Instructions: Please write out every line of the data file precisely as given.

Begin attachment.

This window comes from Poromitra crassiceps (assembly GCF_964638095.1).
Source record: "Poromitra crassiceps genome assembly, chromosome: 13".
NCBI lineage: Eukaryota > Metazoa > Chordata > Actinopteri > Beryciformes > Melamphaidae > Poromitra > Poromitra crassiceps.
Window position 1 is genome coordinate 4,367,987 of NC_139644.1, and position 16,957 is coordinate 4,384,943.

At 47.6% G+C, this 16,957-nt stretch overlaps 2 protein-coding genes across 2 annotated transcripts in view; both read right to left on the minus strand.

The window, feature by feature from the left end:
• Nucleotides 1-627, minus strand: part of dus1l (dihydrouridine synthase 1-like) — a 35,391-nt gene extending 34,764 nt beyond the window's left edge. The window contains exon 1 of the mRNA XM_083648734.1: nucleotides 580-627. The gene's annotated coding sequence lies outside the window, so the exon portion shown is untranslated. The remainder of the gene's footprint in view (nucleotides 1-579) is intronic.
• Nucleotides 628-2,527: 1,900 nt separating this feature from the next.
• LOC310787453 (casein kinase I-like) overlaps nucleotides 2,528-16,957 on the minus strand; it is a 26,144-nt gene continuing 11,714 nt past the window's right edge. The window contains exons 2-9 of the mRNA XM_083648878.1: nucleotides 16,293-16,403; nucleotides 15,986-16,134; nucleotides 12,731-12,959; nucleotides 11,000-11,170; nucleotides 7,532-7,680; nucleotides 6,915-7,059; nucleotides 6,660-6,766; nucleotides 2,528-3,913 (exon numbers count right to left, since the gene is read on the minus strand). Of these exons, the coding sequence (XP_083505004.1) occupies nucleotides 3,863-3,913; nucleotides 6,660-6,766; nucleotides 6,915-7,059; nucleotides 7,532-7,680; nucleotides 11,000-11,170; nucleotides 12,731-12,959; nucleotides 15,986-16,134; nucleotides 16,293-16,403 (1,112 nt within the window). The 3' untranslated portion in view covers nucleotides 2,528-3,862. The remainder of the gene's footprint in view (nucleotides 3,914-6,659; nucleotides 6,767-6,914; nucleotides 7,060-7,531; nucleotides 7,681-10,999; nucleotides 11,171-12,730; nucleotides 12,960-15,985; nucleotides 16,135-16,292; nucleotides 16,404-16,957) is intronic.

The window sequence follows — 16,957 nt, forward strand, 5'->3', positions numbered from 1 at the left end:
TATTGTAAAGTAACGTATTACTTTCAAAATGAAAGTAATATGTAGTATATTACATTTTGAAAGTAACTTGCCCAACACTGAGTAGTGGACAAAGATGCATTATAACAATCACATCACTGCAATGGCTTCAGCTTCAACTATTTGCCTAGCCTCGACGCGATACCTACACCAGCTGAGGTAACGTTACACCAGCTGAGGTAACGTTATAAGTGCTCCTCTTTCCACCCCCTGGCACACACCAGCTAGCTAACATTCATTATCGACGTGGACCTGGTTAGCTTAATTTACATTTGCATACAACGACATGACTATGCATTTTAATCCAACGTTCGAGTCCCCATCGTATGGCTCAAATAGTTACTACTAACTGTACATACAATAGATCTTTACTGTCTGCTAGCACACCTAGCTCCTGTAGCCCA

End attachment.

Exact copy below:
This window comes from Poromitra crassiceps (assembly GCF_964638095.1).
Source record: "Poromitra crassiceps genome assembly, chromosome: 13".
NCBI lineage: Eukaryota > Metazoa > Chordata > Actinopteri > Beryciformes > Melamphaidae > Poromitra > Poromitra crassiceps.
Window position 1 is genome coordinate 4,367,987 of NC_139644.1, and position 16,957 is coordinate 4,384,943.

At 47.6% G+C, this 16,957-nt stretch overlaps 2 protein-coding genes across 2 annotated transcripts in view; both read right to left on the minus strand.

The window, feature by feature from the left end:
• Nucleotides 1-627, minus strand: part of dus1l (dihydrouridine synthase 1-like) — a 35,391-nt gene extending 34,764 nt beyond the window's left edge. The window contains exon 1 of the mRNA XM_083648734.1: nucleotides 580-627. The gene's annotated coding sequence lies outside the window, so the exon portion shown is untranslated. The remainder of the gene's footprint in view (nucleotides 1-579) is intronic.
• Nucleotides 628-2,527: 1,900 nt separating this feature from the next.
• LOC310787453 (casein kinase I-like) overlaps nucleotides 2,528-16,957 on the minus strand; it is a 26,144-nt gene continuing 11,714 nt past the window's right edge. The window contains exons 2-9 of the mRNA XM_083648878.1: nucleotides 16,293-16,403; nucleotides 15,986-16,134; nucleotides 12,731-12,959; nucleotides 11,000-11,170; nucleotides 7,532-7,680; nucleotides 6,915-7,059; nucleotides 6,660-6,766; nucleotides 2,528-3,913 (exon numbers count right to left, since the gene is read on the minus strand). Of these exons, the coding sequence (XP_083505004.1) occupies nucleotides 3,863-3,913; nucleotides 6,660-6,766; nucleotides 6,915-7,059; nucleotides 7,532-7,680; nucleotides 11,000-11,170; nucleotides 12,731-12,959; nucleotides 15,986-16,134; nucleotides 16,293-16,403 (1,112 nt within the window). The 3' untranslated portion in view covers nucleotides 2,528-3,862. The remainder of the gene's footprint in view (nucleotides 3,914-6,659; nucleotides 6,767-6,914; nucleotides 7,060-7,531; nucleotides 7,681-10,999; nucleotides 11,171-12,730; nucleotides 12,960-15,985; nucleotides 16,135-16,292; nucleotides 16,404-16,957) is intronic.

The window sequence follows — 16,957 nt, forward strand, 5'->3', positions numbered from 1 at the left end:
TATTGTAAAGTAACGTATTACTTTCAAAATGAAAGTAATATGTAGTATATTACATTTTGAAAGTAACTTGCCCAACACTGAGTAGTGGACAAAGATGCATTATAACAATCACATCACTGCAATGGCTTCAGCTTCAACTATTTGCCTAGCCTCGACGCGATACCTACACCAGCTGAGGTAACGTTACACCAGCTGAGGTAACGTTATAAGTGCTCCTCTTTCCACCCCCTGGCACACACCAGCTAGCTAACATTCATTATCGACGTGGACCTGGTTAGCTTAATTTACATTTGCATACAACGACATGACTATGCATTTTAATCCAACGTTCGAGTCCCCATCGTATGGCTCAAATAGTTACTACTAACTGTACATACAATAGATCTTTACTGTCTGCTAGCACACCTAGCTCCTGTAGCCCA